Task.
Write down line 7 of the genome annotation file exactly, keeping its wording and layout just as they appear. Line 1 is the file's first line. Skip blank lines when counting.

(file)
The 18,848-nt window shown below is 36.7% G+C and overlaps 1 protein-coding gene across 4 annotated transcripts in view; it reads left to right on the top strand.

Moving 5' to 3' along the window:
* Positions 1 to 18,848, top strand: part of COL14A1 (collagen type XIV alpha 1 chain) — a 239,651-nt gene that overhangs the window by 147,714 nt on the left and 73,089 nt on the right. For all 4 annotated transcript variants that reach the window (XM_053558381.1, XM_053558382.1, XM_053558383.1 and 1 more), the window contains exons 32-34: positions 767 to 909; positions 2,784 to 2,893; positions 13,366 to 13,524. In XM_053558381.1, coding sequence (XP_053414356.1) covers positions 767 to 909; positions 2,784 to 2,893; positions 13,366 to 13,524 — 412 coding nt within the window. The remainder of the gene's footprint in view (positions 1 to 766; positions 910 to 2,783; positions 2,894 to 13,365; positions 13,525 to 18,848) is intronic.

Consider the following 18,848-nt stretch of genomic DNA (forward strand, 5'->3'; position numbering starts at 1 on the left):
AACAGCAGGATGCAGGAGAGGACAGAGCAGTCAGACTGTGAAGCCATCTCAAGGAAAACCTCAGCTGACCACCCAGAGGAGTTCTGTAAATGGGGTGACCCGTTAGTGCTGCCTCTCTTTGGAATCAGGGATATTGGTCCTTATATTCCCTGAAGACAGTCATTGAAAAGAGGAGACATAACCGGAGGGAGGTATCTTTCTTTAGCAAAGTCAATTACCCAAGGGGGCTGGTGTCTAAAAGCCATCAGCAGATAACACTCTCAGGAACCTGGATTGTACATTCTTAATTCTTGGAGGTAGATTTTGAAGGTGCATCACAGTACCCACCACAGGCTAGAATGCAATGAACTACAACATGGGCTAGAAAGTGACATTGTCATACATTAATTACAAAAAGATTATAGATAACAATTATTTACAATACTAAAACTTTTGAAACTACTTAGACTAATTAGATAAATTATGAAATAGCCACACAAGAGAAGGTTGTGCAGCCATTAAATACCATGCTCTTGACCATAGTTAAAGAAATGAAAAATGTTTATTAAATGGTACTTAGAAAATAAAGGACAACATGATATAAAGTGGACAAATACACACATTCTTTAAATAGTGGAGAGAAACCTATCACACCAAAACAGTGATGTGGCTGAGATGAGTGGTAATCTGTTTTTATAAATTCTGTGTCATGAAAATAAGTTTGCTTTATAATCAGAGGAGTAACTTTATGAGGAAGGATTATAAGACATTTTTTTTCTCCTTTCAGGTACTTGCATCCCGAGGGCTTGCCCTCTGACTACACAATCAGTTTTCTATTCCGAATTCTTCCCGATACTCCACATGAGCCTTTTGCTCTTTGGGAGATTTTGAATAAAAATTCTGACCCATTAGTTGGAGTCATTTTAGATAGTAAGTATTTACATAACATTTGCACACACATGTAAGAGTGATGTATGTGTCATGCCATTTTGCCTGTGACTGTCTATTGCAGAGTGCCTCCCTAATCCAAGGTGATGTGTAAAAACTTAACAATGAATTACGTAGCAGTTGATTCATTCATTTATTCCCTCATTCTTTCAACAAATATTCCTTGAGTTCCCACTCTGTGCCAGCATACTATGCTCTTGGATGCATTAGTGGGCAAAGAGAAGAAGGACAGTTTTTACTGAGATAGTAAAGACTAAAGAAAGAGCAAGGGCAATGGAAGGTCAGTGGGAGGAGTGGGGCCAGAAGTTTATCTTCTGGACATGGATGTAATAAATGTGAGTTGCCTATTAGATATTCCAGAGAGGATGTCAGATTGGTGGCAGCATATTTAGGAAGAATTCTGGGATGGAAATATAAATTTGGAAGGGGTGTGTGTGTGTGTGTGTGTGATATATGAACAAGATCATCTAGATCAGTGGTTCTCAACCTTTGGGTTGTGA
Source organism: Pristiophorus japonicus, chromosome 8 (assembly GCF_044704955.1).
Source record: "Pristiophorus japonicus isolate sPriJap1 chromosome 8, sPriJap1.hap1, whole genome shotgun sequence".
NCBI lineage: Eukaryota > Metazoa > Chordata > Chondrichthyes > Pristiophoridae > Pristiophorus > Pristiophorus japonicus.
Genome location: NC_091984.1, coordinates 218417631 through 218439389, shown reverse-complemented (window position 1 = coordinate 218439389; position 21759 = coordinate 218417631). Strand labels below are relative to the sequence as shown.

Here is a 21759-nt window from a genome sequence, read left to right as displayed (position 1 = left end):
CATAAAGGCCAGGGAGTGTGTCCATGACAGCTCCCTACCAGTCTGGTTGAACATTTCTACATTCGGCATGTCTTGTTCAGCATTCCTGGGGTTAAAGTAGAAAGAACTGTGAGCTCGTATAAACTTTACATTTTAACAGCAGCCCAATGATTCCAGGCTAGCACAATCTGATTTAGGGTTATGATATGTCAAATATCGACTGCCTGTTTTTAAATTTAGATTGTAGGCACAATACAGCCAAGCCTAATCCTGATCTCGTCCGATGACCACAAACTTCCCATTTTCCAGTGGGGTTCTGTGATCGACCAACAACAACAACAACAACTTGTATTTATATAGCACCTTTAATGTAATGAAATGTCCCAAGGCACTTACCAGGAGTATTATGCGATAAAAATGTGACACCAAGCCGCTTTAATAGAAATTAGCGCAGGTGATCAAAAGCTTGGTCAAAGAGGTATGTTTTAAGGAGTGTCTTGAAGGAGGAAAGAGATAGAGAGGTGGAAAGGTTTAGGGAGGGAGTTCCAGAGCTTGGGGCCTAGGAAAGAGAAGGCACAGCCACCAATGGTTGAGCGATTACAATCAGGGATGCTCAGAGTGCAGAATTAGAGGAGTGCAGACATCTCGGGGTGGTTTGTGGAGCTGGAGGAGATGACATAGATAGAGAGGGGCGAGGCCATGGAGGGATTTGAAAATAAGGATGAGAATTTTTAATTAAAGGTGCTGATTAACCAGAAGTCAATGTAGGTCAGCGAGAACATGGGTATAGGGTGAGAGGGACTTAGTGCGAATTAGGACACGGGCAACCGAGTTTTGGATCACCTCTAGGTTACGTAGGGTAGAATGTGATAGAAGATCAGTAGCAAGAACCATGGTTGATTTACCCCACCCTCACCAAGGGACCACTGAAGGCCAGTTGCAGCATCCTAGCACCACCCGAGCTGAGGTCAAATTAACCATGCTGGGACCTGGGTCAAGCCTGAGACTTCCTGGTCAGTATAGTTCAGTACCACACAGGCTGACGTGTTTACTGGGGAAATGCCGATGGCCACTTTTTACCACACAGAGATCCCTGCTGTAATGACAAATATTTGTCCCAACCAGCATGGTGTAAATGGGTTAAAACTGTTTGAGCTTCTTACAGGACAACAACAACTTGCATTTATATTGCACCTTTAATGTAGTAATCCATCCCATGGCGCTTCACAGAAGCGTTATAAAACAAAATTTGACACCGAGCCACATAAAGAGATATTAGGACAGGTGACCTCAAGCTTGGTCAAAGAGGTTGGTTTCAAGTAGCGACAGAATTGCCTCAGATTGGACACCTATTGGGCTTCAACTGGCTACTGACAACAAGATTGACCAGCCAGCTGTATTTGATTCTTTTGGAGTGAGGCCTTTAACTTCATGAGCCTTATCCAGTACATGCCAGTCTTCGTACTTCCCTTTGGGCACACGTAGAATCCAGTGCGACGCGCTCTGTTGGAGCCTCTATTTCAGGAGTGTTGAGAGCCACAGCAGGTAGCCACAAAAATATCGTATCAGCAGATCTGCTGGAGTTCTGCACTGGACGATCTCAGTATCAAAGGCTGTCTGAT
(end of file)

Source record: "Pristiophorus japonicus isolate sPriJap1 chromosome 8, sPriJap1.hap1, whole genome shotgun sequence".